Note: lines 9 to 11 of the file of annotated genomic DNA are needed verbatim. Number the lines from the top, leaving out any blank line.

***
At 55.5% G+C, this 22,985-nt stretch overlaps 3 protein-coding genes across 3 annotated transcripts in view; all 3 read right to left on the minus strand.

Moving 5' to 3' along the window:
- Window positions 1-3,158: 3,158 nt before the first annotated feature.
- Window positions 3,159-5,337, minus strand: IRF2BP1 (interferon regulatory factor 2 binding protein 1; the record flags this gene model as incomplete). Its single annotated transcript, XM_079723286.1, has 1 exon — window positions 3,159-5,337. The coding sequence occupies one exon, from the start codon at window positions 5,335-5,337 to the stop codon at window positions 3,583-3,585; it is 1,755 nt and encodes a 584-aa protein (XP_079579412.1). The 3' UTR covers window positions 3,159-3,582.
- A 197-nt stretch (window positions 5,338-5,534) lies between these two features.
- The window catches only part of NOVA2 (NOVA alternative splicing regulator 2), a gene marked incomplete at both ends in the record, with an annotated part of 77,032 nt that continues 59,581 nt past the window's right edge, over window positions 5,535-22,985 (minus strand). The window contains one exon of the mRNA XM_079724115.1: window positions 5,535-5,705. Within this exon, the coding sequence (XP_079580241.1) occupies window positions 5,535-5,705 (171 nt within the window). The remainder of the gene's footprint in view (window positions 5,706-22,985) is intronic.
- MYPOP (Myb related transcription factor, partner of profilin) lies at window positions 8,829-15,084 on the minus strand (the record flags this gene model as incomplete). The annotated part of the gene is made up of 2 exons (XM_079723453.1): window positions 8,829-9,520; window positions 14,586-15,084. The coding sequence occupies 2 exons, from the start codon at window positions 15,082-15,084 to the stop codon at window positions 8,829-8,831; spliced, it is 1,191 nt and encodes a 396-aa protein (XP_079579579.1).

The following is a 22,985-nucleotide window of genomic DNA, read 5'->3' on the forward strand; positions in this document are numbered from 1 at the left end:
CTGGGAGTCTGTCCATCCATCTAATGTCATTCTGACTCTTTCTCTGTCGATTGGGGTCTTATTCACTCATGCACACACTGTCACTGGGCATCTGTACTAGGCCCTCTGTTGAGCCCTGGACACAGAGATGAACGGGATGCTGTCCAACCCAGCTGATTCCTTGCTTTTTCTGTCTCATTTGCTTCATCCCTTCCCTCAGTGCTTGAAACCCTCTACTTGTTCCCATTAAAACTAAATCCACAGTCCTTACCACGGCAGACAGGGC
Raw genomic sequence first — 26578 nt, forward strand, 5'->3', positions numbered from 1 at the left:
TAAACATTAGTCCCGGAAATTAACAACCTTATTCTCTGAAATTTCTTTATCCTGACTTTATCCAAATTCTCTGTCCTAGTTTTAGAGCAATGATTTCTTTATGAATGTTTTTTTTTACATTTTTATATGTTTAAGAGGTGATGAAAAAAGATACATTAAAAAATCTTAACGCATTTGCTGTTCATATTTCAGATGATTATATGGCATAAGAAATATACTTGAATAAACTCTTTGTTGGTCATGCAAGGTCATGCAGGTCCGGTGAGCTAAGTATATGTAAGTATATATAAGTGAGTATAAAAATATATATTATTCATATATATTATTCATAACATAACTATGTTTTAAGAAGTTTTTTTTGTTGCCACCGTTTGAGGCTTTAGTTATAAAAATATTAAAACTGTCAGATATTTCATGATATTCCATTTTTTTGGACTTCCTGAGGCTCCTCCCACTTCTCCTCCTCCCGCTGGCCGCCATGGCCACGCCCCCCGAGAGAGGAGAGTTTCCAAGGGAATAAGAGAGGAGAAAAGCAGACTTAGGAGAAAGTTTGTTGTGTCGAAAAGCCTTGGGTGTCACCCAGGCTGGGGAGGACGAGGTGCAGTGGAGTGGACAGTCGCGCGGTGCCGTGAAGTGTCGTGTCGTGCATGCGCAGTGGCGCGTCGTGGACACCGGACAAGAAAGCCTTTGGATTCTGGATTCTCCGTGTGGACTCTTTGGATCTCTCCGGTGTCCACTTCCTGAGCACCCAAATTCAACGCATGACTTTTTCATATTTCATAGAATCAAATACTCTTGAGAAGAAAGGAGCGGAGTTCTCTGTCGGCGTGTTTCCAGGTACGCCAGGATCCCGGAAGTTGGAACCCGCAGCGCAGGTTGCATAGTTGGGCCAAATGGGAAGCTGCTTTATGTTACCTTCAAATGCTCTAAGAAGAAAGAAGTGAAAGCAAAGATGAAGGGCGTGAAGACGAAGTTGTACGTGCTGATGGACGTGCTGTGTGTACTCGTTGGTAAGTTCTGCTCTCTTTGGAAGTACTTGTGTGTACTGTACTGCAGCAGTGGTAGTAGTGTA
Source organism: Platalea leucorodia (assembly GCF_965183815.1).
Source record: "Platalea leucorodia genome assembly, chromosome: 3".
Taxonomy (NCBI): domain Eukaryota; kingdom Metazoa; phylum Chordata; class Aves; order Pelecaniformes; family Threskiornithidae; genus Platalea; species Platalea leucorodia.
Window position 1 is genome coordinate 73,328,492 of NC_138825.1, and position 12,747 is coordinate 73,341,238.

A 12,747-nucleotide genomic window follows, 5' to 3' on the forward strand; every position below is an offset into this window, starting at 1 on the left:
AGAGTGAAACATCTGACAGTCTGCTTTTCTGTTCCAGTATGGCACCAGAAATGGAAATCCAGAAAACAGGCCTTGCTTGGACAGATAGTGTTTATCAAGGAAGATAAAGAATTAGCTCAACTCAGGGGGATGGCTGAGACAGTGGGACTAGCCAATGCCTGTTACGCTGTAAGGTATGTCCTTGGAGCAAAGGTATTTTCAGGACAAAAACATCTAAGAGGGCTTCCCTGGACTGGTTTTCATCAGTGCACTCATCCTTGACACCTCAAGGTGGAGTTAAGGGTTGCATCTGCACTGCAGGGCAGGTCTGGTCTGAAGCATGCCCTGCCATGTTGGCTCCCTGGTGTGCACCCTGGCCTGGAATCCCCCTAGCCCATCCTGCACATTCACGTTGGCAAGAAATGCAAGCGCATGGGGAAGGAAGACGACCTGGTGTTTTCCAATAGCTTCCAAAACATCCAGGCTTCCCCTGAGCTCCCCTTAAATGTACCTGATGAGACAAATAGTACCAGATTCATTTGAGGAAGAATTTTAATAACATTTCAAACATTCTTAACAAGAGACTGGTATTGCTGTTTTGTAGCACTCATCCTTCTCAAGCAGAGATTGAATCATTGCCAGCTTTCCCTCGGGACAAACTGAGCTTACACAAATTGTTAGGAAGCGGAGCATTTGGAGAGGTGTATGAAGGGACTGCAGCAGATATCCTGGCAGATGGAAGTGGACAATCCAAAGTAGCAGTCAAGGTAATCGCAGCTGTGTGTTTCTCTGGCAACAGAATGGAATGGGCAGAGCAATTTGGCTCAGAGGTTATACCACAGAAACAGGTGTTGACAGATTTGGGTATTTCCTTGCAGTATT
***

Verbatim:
CTGGGAGTCTGTCCATCCATCTAATGTCATTCTGACTCTTTCTCTGTCGATTGGGGTCTTATTCACTCATGCACACACTGTCACTGGGCATCTGTACTAGGCCCTCTGTTGAGCCCTGGACACAGAGATGAACGGGATGCTGTCCAACCCAGCTGATTCCTTGCTTTTTCTGTCTCATTTGCTTCATCCCTTCCCTCAGTGCTTGAAACCCTCTACTTGTTCCCATTAAAACTAAATCCACAGTCCTTACCACGGCAGACAGGGC
Raw genomic sequence first — 26578 nt, forward strand, 5'->3', positions numbered from 1 at the left:
TAAACATTAGTCCCGGAAATTAACAACCTTATTCTCTGAAATTTCTTTATCCTGACTTTATCCAAATTCTCTGTCCTAGTTTTAGAGCAATGATTTCTTTATGAATGTTTTTTTTTACATTTTTATATGTTTAAGAGGTGATGAAAAAAGATACATTAAAAAATCTTAACGCATTTGCTGTTCATATTTCAGATGATTATATGGCATAAGAAATATACTTGAATAAACTCTTTGTTGGTCATGCAAGGTCATGCAGGTCCGGTGAGCTAAGTATATGTAAGTATATATAAGTGAGTATAAAAATATATATTATTCATATATATTATTCATAACATAACTATGTTTTAAGAAGTTTTTTTTGTTGCCACCGTTTGAGGCTTTAGTTATAAAAATATTAAAACTGTCAGATATTTCATGATATTCCATTTTTTTGGACTTCCTGAGGCTCCTCCCACTTCTCCTCCTCCCGCTGGCCGCCATGGCCACGCCCCCCGAGAGAGGAGAGTTTCCAAGGGAATAAGAGAGGAGAAAAGCAGACTTAGGAGAAAGTTTGTTGTGTCGAAAAGCCTTGGGTGTCACCCAGGCTGGGGAGGACGAGGTGCAGTGGAGTGGACAGTCGCGCGGTGCCGTGAAGTGTCGTGTCGTGCATGCGCAGTGGCGCGTCGTGGACACCGGACAAGAAAGCCTTTGGATTCTGGATTCTCCGTGTGGACTCTTTGGATCTCTCCGGTGTCCACTTCCTGAGCACCCAAATTCAACGCATGACTTTTTCATATTTCATAGAATCAAATACTCTTGAGAAGAAAGGAGCGGAGTTCTCTGTCGGCGTGTTTCCAGGTACGCCAGGATCCCGGAAGTTGGAACCCGCAGCGCAGGTTGCATAGTTGGGCCAAATGGGAAGCTGCTTTATGTTACCTTCAAATGCTCTAAGAAGAAAGAAGTGAAAGCAAAGATGAAGGGCGTGAAGACGAAGTTGTACGTGCTGATGGACGTGCTGTGTGTACTCGTTGGTAAGTTCTGCTCTCTTTGGAAGTACTTGTGTGTACTGTACTGCAGCAGTGGTAGTAGTGTA